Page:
I have a great deal of faith in you, and a great deal of respect for your intelligence. I would not insult you by assuming that you could be brainwashed by a speech from the President, whether I agreed with the President’s administration or not. I adamantly opposed the actions of President George W. Bush, but were he to speak at your school, I would expect you to respectfully listen and consider what he has to say. That does not mean that you have to agree with him. I am sure that this tradition of Presidential addresses to students will continue, despite the uproar this time, and I expect you to be respectful of the position of the President. You will not get a hall pass from me just because I don’t like the President.

This is a lesson for you. Not the lesson President Obama was trying to get across, this lesson is from me. You will repeatedly find yourself in positions throughout your life where you are surrounded by accusations, hateful words, lies, and the energy flying back and forth between both sides of the issue is heated. It is very difficult to figure out what is going on, why people are angry, why people think lying will make their point more valid. And it is especially difficult to figure out where you stand on the issue, and make sure you are standing on facts.

I want you to read the text of the speech included below, as well as the optional ideas for classroom activities that were provided to teachers I have included below.

When you get older, I will expect you to apply critical thinking skills. Are there rival ideas that are valid? What are the issues and the conclusions? What are the reasons that are being provided? Are there any parts that are ambiguous? Are there any errors in reasoning? Is there any important, relevant information that has been left out? Look at the words that are used, look at the examples cited. What is the message that President Obama is trying to get across? Do you agree with that message? Do you disagree? It’s OK to disagree. There is absolutely nothing wrong with that. What are the political elements of the speech? What are the political elements of he teachers’ tool? Are there any sentences or phrase with which you take issue? Are there any that stand out that you agree with? What about the ideas that were provided to the teachers? What is the purpose of those ideas? What do they teach? If a teacher uses one of these lesson ideas, is President Obama controlling the conversation in the classroom, or is the teacher?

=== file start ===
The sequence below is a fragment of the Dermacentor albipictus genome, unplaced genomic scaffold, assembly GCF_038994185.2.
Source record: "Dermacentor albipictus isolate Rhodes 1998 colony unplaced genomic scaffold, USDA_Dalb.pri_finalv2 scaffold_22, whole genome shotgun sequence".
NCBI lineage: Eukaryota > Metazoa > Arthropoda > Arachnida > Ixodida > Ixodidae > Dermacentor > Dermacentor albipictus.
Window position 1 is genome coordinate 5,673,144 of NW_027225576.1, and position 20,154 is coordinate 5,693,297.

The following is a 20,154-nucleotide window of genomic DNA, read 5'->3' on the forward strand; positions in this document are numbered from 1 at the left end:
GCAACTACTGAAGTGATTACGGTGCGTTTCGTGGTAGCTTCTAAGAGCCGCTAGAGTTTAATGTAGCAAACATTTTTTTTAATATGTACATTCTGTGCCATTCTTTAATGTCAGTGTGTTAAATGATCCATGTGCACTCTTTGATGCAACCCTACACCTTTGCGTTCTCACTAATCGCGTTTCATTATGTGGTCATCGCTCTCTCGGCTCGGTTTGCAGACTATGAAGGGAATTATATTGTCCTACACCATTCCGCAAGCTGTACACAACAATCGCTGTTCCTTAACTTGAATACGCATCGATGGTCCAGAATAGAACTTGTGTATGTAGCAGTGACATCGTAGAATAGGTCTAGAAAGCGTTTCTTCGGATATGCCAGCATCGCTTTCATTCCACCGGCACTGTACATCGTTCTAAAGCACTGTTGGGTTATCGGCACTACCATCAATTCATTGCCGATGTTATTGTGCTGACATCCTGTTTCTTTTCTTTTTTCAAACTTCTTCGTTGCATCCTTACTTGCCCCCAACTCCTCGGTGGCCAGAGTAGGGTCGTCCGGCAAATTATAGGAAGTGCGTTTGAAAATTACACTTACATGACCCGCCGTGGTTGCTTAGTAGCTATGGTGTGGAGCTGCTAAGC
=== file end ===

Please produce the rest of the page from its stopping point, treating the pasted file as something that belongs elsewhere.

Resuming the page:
Could you have critically analyzed the President’s address, and the accompanying ideas for teachers, without first reading them? Is it fair to judge an idea or proposal based on who proposed it without actually reading it? Is it fair to say President Obama is trying to brainwash student’s with this speech and the optional materials for teachers? If so, what is he trying to brainwash student’s to believe or do?

Judy Schwartz Haley